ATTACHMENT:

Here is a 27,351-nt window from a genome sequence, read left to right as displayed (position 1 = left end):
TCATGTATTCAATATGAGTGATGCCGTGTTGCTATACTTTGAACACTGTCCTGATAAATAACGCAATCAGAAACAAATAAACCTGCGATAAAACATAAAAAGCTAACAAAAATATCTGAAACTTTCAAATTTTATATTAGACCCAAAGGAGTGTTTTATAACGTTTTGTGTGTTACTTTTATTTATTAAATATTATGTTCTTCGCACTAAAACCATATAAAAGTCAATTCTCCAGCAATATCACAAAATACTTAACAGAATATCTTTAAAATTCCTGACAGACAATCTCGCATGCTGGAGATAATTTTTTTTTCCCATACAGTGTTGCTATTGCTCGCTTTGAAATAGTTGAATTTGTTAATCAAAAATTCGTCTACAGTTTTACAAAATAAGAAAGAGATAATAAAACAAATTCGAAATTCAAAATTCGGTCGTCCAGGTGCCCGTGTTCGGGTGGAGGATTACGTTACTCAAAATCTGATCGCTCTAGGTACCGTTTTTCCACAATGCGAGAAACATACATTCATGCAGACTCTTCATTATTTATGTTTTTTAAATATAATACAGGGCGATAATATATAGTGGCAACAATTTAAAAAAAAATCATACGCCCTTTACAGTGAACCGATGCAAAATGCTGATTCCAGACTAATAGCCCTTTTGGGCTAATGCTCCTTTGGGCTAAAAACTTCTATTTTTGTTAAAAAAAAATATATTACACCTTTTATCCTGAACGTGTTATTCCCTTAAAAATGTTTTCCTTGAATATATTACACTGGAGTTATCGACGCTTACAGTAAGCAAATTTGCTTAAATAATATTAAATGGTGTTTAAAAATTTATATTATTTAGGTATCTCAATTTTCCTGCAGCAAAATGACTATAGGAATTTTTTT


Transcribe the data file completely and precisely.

Here is a 27,351-nt window from a genome sequence, read left to right as displayed (position 1 = left end):
TCATGTATTCAATATGAGTGATGCCGTGTTGCTATACTTTGAACACTGTCCTGATAAATAACGCAATCAGAAACAAATAAACCTGCGATAAAACATAAAAAGCTAACAAAAATATCTGAAACTTTCAAATTTTATATTAGACCCAAAGGAGTGTTTTATAACGTTTTGTGTGTTACTTTTATTTATTAAATATTATGTTCTTCGCACTAAAACCATATAAAAGTCAATTCTCCAGCAATATCACAAAATACTTAACAGAATATCTTTAAAATTCCTGACAGACAATCTCGCATGCTGGAGATAATTTTTTTTTCCCATACAGTGTTGCTATTGCTCGCTTTGAAATAGTTGAATTTGTTAATCAAAAATTCGTCTACAGTTTTACAAAATAAGAAAGAGATAATAAAACAAATTCGAAATTCAAAATTCGGTCGTCCAGGTGCCCGTGTTCGGGTGGAGGATTACGTTACTCAAAATCTGATCGCTCTAGGTACCGTTTTTCCACAATGCGAGAAACATACATTCATGCAGACTCTTCATTATTTATGTTTTTTAAATATAATACAGGGCGATAATATATAGTGGCAACAATTTAAAAAAAAATCATACGCCCTTTACAGTGAACCGATGCAAAATGCTGATTCCAGACTAATAGCCCTTTTGGGCTAATGCTCCTTTGGGCTAAAAACTTCTATTTTTGTTAAAAAAAAATATATTACACCTTTTATCCTGAACGTGTTATTCCCTTAAAAATGTTTTCCTTGAATATATTACACTGGAGTTATCGACGCTTACAGTAAGCAAATTTGCTTAAATAATATTAAATGGTGTTTAAAAATTTATATTATTTAGGTATCTCAATTTTCCTGCAGCAAAATGACTATAGGAATTTTTTT